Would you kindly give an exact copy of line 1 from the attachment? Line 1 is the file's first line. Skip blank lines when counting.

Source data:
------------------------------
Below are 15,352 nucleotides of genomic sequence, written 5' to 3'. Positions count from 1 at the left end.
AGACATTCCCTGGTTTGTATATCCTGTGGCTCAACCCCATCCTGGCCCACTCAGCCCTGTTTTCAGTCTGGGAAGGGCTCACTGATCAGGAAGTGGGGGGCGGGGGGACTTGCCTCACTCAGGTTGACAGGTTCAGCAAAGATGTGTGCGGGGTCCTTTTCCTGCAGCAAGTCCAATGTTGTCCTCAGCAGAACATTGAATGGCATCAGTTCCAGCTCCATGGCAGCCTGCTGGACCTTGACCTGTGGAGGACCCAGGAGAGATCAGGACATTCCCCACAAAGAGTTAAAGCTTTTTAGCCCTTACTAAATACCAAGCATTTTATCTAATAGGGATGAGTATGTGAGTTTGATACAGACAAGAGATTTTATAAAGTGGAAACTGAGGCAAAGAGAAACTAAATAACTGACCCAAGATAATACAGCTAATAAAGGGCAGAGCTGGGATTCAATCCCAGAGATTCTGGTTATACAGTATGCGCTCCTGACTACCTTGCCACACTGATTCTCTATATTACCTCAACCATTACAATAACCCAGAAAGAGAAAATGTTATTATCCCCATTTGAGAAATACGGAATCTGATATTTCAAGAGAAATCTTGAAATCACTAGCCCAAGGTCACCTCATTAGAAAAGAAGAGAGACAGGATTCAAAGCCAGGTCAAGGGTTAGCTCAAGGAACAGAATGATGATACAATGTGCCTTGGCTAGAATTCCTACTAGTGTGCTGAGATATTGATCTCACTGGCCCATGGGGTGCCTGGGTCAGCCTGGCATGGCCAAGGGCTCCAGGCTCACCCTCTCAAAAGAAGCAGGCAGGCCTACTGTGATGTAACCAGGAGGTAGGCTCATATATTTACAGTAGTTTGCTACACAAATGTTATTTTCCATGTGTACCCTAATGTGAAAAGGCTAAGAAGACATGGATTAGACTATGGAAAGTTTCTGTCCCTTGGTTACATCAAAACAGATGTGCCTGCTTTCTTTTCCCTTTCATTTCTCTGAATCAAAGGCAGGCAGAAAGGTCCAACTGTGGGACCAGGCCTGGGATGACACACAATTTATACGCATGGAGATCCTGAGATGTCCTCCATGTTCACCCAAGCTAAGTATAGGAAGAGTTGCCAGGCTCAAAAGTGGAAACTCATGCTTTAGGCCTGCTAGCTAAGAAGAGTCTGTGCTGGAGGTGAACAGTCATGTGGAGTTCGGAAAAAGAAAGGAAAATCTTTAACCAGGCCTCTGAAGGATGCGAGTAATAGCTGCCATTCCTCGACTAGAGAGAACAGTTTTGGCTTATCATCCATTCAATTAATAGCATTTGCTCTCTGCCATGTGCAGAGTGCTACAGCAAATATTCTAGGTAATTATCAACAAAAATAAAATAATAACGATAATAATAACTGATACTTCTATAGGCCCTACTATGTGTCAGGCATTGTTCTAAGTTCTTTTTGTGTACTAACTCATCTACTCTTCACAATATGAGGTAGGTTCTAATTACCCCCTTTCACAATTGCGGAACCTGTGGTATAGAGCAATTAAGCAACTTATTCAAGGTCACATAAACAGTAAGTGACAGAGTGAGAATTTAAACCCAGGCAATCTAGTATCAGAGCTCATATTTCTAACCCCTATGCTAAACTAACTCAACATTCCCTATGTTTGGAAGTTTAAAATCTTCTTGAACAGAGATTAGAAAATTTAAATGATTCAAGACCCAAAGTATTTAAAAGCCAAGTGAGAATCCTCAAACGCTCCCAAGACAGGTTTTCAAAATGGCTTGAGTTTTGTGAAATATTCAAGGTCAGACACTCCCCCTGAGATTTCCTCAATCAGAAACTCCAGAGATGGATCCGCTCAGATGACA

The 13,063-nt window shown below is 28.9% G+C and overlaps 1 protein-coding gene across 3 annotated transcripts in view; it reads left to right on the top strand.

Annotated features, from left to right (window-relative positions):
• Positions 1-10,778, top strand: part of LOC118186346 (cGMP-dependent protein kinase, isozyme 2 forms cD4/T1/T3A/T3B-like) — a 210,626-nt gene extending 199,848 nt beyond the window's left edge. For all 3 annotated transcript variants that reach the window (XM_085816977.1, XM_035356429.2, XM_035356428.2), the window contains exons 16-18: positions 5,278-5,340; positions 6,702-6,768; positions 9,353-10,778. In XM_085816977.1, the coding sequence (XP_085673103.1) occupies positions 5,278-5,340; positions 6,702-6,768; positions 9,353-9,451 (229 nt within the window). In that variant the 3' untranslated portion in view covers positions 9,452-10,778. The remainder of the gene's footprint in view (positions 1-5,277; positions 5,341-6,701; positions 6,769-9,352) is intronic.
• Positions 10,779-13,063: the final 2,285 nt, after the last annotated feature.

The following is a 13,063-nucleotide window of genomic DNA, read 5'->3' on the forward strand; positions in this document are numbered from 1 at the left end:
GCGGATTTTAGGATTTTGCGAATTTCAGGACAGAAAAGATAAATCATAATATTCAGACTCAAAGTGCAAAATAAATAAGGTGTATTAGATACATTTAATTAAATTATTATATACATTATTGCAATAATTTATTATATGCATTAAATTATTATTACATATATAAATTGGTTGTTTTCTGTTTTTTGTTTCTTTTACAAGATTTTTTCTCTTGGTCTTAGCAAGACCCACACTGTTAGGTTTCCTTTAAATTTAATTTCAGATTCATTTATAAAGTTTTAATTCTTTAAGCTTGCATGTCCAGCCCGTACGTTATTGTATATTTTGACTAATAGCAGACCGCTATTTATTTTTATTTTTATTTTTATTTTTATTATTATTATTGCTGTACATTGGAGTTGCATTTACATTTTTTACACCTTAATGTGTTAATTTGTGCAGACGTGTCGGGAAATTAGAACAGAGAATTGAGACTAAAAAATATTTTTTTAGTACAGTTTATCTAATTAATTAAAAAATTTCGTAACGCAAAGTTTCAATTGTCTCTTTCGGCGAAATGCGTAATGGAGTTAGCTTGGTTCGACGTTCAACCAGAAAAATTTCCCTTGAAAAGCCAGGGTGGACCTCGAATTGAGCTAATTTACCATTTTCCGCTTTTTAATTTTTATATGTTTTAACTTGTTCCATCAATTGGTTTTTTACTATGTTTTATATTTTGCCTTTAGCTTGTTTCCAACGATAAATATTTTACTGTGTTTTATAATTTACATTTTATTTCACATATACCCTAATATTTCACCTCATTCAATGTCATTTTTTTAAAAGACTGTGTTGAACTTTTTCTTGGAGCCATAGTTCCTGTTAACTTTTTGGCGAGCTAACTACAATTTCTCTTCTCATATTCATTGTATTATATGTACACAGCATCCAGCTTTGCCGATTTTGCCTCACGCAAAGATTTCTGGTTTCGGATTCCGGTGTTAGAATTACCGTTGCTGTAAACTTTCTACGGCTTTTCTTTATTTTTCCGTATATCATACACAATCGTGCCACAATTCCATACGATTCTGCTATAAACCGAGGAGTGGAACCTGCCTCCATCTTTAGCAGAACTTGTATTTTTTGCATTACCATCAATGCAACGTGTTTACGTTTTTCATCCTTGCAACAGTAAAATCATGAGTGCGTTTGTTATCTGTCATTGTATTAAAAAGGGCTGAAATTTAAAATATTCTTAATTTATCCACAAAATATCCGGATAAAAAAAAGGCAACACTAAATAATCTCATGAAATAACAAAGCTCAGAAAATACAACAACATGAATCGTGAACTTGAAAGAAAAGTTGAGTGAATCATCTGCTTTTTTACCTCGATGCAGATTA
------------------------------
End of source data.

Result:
Below are 15,352 nucleotides of genomic sequence, written 5' to 3'. Positions count from 1 at the left end.